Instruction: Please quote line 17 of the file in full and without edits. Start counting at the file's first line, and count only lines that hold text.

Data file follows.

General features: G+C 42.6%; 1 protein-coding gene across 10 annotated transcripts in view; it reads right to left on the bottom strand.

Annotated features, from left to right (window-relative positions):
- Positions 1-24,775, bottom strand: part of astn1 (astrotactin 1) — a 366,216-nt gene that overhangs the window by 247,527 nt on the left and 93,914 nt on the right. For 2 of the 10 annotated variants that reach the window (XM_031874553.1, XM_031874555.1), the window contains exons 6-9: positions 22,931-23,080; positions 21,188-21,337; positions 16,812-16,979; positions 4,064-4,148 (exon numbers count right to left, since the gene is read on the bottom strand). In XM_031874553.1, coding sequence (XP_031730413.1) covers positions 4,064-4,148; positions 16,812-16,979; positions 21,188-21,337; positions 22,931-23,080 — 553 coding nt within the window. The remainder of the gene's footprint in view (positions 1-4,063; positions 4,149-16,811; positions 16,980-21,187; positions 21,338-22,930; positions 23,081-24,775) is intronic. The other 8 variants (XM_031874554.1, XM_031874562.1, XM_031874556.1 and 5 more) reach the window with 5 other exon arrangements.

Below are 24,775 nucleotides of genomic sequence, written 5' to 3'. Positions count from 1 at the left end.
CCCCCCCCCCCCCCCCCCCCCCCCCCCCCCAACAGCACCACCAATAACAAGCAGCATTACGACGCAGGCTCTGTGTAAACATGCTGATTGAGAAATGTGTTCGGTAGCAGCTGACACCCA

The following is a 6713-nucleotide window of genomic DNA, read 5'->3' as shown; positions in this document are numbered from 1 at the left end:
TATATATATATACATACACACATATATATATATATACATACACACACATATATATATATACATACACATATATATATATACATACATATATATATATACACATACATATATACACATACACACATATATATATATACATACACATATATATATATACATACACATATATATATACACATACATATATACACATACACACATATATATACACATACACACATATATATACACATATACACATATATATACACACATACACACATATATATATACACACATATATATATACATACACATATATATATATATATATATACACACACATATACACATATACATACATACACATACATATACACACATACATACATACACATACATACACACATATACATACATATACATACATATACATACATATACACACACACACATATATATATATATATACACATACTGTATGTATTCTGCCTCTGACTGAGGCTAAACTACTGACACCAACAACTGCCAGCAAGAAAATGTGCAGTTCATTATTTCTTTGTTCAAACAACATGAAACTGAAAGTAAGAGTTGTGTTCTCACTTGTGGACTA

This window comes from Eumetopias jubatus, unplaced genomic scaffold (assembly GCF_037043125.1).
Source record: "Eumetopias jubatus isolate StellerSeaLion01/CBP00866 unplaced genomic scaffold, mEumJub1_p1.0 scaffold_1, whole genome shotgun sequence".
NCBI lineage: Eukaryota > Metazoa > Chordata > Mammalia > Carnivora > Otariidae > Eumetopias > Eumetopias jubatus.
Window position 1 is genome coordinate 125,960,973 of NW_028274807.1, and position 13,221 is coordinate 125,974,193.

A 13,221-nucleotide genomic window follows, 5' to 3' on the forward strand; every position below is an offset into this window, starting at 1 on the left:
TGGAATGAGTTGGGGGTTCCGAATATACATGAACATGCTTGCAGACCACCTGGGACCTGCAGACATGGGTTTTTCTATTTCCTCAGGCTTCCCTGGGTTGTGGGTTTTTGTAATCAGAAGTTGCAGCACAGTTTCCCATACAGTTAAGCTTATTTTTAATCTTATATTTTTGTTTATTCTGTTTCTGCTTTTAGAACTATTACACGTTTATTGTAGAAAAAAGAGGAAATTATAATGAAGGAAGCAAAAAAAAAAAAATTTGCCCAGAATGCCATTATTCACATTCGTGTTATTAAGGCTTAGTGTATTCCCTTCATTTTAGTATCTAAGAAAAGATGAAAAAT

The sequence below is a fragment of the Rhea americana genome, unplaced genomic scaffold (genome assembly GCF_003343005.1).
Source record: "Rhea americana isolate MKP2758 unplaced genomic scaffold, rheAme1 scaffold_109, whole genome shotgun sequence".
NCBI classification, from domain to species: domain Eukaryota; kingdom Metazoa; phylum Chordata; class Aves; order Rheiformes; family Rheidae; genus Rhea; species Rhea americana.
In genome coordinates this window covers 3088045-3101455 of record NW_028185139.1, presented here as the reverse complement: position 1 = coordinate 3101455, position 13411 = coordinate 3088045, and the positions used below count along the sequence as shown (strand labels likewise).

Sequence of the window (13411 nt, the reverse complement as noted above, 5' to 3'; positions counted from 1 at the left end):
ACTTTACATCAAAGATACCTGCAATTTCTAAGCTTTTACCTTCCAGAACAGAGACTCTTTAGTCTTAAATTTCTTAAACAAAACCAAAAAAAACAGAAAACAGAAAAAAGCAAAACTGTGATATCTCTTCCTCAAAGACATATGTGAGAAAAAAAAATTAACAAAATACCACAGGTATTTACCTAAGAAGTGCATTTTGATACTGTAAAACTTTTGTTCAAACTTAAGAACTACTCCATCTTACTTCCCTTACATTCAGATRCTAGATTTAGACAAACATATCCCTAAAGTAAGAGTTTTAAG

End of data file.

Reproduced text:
In genome coordinates this window covers 3088045-3101455 of record NW_028185139.1, presented here as the reverse complement: position 1 = coordinate 3101455, position 13411 = coordinate 3088045, and the positions used below count along the sequence as shown (strand labels likewise).